In 2007 I was appointed Oxfam Australia’s first head of research with the mandate to establish a research strategy across our work in Asia, the Pacific Islands, Australia and southern Africa.
The strategy hinged on being able to broker partnerships between local organizations, Oxfam and academics that could support a strong research culture and enable applied research that would inform and drive programming and public policy engagement.
Over three years I led the development of partnerships with a variety of universities across disciplines such as medicine, law, economics, political science and social work, garnering over $5 million dollars of external research funding towards our aims.
Within Oxfam, I also led the development of a gender justice hub that enabled better support to and connections between staff working on gender issues around the world, and a more focused and effective research and advocacy agenda across the organization.
Within the Australian development sector, I led efforts to build culture and practices around ethical research and collaborative research.
It is remarkable that the ResU has been able to achieve so much, and develop such goodwill among internal and external stakeholders, in a relatively short three-year period. Given the diverse working relationships, projects and support it has had to navigate, and that its work represented a significant change in the internal culture of Oxfam, to have such a high degree of positive feedback about the work of the ResU is impressive. This achievement has been built on some solid foundations. The particular approach of the ResU Team, led by a Research Manager who has exemplified this approach, has been one of these. Many internal and external respondents said that they appreciated the ResU’s strong interpersonal skills – their collaborative spirit, accessibility, responsiveness, clear communication, critical thinking and willingness to help. The fact that they have worked successfully in different cultural contexts also points to a significant level of cultural competence.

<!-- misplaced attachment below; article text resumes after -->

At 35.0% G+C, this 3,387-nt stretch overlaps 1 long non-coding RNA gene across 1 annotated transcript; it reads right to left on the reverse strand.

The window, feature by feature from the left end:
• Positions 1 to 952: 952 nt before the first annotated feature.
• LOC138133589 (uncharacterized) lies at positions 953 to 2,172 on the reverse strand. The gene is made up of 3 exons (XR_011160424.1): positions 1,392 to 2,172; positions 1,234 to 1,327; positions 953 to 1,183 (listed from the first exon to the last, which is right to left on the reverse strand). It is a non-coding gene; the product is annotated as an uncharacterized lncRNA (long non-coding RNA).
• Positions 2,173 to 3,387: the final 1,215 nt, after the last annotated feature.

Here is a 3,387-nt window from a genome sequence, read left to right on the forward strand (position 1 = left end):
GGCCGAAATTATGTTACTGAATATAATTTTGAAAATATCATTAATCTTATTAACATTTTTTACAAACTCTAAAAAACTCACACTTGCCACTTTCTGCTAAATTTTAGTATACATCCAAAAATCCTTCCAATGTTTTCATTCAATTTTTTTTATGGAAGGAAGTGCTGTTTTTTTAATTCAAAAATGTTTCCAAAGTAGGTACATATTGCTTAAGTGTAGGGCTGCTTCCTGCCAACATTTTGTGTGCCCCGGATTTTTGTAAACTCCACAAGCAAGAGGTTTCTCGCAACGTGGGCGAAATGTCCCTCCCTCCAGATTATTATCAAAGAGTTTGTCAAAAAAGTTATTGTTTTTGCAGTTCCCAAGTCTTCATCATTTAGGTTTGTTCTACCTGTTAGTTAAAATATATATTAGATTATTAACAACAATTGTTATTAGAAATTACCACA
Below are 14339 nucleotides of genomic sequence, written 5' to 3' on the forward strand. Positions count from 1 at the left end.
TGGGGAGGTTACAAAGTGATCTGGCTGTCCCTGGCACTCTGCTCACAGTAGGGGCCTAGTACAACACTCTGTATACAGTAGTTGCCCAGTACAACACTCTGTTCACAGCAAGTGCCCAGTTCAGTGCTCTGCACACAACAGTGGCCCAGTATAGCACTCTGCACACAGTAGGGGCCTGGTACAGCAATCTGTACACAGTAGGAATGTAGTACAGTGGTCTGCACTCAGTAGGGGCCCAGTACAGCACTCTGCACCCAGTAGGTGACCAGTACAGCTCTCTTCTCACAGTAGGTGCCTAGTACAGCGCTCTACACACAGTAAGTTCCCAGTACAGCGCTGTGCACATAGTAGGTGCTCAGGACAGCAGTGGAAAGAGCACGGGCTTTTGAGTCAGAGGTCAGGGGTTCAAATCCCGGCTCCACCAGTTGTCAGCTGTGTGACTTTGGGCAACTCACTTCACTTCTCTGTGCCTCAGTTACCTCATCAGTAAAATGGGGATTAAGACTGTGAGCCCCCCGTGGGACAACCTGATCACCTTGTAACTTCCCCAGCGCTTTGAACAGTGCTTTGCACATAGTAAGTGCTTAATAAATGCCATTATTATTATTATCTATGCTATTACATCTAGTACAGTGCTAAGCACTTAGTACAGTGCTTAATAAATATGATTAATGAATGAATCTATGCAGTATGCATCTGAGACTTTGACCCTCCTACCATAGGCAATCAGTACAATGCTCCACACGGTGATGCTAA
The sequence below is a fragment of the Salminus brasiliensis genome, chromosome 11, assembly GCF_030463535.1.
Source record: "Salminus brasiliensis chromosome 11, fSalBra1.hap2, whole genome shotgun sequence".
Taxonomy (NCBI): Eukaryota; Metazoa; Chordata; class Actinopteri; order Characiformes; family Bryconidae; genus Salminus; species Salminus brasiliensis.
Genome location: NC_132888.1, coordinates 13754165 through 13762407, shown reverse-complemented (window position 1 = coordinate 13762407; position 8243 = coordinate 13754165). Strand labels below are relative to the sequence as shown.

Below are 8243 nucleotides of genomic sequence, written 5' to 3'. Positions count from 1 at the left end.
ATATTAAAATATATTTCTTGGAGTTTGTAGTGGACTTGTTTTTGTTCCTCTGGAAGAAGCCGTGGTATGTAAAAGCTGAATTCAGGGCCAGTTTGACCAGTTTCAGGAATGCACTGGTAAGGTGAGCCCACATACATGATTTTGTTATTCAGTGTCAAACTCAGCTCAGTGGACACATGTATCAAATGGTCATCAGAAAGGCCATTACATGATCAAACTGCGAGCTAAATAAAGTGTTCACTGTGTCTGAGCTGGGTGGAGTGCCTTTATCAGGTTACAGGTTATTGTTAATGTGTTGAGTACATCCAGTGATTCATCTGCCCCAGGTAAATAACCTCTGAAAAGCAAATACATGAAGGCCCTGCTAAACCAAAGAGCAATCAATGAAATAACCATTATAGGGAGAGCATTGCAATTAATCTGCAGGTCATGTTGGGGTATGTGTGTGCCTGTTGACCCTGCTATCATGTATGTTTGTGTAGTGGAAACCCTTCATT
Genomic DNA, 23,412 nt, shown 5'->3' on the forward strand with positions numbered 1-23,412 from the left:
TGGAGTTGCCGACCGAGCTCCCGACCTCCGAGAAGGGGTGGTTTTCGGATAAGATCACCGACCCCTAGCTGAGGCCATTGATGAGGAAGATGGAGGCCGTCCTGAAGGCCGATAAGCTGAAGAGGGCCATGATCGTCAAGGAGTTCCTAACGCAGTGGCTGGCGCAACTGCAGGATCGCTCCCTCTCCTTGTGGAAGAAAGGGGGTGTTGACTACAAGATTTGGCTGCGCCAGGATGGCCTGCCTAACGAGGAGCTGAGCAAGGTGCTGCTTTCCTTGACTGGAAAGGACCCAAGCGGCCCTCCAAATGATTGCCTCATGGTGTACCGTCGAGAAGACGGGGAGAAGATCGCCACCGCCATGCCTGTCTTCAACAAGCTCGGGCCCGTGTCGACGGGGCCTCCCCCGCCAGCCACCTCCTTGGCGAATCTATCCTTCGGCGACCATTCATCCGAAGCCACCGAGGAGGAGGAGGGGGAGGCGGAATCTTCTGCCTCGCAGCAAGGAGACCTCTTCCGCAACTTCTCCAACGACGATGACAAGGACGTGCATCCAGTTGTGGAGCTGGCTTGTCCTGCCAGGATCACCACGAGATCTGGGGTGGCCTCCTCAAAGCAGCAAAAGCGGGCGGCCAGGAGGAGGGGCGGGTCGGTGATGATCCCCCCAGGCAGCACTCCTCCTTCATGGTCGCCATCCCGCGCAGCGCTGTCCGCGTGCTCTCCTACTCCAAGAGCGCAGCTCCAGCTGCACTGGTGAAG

– Independent, external evaluation of the research strategy, 2011
May is a driver of change and results. She led Oxfam Australia’s first research strategy, and brokered the successful Monash University-Oxfam partnership. She is an excellent researcher herself but also a big-picture research manager and knowledge broker for an organisation. May made a lasting impact on the Australian NGO sector, helping also to embed the first sector-wide university linkage network, which has led to the adoption of guidelines for ethical research for the Australian sector… As a colleague, she is dynamic, fiercely intelligent and collegial.
– Susan Harris-Rimmer, Griffith Law School